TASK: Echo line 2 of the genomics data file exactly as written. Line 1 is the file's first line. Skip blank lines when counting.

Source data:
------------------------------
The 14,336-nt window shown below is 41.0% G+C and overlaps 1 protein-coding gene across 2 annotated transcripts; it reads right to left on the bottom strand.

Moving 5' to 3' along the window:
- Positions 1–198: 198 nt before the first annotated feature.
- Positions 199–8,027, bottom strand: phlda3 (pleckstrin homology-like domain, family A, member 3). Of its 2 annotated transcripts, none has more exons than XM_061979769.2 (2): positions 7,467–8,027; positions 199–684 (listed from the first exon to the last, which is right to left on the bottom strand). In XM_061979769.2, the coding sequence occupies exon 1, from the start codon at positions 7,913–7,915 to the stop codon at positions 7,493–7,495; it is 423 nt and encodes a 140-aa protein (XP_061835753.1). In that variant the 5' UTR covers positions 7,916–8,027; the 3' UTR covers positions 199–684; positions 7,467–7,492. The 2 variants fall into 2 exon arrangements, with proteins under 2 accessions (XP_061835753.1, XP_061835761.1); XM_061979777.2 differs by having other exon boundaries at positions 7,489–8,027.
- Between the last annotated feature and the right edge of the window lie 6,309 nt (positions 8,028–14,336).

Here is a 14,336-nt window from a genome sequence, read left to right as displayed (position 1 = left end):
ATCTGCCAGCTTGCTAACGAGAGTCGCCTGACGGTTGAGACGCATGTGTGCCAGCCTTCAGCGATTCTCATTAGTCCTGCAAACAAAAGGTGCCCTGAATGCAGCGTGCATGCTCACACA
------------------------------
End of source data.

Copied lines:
Moving 5' to 3' along the window: